The Good Die Young Blu-ray Review: The Transfer Deserves Better

Four men from different walks of life. Four men who were strangers four weeks ago. Four desperate men. Four men with guns. Four women whose lives will never be the same now that their husbands have met. The Good Die Young is an odd little heist film. It spends most of its 100-minute runtime developing its characters, letting us know who these men and their wives are. Letting us understand how these up-to-now law-abiding citizens have decided to rob the post office.

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There’s Mike Morgan (Stanley Baker), a boxer who never quite hit the big time. His loving wife Angela (Rene Ray) makes him give up the sport after one last fight. But the fight breaks his hand and it has to be amputated. Then her good-for-nothing brother runs off with their entire savings. An ex-boxer with only one hand is nobody’s first choice for employment.

Joe Halsey (Richard Baseheart) takes leave from his job in America to fetch his wife Mary (Joan Collins) from London. She went to visit her sick mother and has never come back. His employer gives him hell for the two years he took off (to fight in World War II), and seems to expect he should never take leave again. He arrives in London to find his manipulative mother-in-law doing everything she can to poison their marriage so she can have Mary to herself.

Eddie Blaine (John Ireland) remained in the service after the war and has been promoted. His wife Denis (Gloria Grahame) is an actress on the downside of her career. She treats him with contempt and is obvious about her stepping out on him.

All three of these men are in the midst of difficult times. They’ve come home from the war to find a country that didn’t expect them to live. Those who stayed behind found success and they don’t want to share. They are good men. They served their country. They love their wives. They work hard.

The fourth man, Rave (Laurence Harvey), is a sociopath. He too served his country and won medals, but it is highly implied he really enjoyed the killing. He doesn’t work. He married Eve (Margaret Leighton) for her money. He spends his days drinking, gambling, and womanizing – spending all the money Eve will give him. When she hires a detective to spy on him and discovers his infidelities, she cuts him off.

The film begins with the four men in a car, outside the post office, preparing for the heist. Rave gives them guns, which the others do not want. He said there would be no violence. A voiceover says something similar to what I wrote in my first paragraph. It is an exciting scene, tense. We don’t know what is about to happen. The film needs that opener because it then flashes back, telling us each man’s story. Frankly, I don’t know that anyone would stick around until the end if there wasn’t that promise of excitement from the beginning.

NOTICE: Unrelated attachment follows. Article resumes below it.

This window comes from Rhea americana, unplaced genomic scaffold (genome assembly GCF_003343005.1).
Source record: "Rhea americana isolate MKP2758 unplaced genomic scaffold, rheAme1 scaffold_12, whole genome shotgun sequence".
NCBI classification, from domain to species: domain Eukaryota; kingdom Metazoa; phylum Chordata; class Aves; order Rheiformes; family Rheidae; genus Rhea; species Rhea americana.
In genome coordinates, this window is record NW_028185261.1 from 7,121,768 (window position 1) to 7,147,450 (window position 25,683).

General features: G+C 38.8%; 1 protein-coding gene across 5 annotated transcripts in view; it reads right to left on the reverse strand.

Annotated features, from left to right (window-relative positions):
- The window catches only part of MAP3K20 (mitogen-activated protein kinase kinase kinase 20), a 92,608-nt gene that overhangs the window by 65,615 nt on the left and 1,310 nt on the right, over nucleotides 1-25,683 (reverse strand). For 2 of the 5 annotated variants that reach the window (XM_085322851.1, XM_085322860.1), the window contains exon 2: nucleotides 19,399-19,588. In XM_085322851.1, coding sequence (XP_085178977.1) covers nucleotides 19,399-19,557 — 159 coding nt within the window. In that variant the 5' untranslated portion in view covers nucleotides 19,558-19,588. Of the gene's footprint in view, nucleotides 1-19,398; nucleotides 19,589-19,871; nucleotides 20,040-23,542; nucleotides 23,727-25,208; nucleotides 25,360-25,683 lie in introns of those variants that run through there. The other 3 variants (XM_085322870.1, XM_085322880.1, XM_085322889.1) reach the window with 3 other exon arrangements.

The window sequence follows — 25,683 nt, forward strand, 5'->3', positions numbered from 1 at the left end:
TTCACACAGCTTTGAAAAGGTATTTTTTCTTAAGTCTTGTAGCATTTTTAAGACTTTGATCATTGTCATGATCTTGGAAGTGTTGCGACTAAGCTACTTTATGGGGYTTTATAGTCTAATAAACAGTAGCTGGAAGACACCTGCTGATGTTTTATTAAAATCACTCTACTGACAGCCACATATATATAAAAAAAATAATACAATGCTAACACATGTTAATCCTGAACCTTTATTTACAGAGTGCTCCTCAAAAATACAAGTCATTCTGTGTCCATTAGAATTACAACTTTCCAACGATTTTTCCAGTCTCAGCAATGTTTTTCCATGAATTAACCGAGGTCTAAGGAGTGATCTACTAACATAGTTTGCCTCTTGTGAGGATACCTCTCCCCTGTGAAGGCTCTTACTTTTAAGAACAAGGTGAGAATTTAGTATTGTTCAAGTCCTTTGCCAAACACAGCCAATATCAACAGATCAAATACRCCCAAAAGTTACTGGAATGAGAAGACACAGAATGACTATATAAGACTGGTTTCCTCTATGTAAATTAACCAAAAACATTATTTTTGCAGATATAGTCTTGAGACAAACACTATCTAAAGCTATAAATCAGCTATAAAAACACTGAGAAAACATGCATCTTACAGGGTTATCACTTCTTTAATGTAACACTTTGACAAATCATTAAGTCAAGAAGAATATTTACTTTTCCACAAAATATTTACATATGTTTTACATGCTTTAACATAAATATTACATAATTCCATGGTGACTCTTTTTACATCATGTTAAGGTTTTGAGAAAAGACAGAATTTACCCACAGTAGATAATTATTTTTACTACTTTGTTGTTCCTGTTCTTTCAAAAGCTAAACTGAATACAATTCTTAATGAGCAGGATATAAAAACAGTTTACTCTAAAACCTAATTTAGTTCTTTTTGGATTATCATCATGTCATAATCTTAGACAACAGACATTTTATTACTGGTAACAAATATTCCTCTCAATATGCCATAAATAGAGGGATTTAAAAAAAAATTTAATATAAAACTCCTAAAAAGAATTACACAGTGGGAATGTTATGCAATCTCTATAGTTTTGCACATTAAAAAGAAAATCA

Not that these characters aren’t interesting. Not that each actor doesn’t do a wonderful job playing them. But I’m not sure there is enough oomph there to compel an audience along. The film is broken into three nearly equal parts – developing each character, putting them together, and then the heist itself. That’s an hour before anything exciting happens.

When I started watching the film today, I quickly realized I had seen it before. Everything was instantly familiar. But I checked my logs and I never marked it as watched. As the film drew on, I found myself increasingly unfamiliar with what was happening on screen. I did start the film sometime in my past, but apparently, I never finished it.

Again, I’m making this sound worse than it is. The characters are interesting on their own, and the actors are all terrific. I think I’d appreciate the film more if we spent more time with just one couple (personally, I love every minute spent with Mike and Angela). With the film giving (more or less) equal time to everyone, no one feels quite fully developed.

Once the heist begins, things move along at an exciting clip. Once guns enter into the equation, our three good men are reluctant to begin, but Rave is having a great time. Guns a-blazing he steals the money and does his best to leave the others behind. Good men aren’t meant for success. The Raves of the world will run them down every time. All for a few dollars more.

MGM (via MOD distribution) presents The Good Die Young with a very basic Blu-ray presentation. They’ve provided no information on the transfer. It looks okay, if a little muddled. But it is definitely nothing to write home about. There are no extras. As far as I can tell, this is the first time the film has been released on Blu-ray in the United States. It did receive a British release from BFI. Reviews of that disc indicate a much clearer transfer and it comes with quite a few extras. It is still available so if you have a player capable of playing Region 2 disks, I suspect that’s the way to go. As it is, the film is worth watching and this new disk is serviceable.

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Mat Brewster

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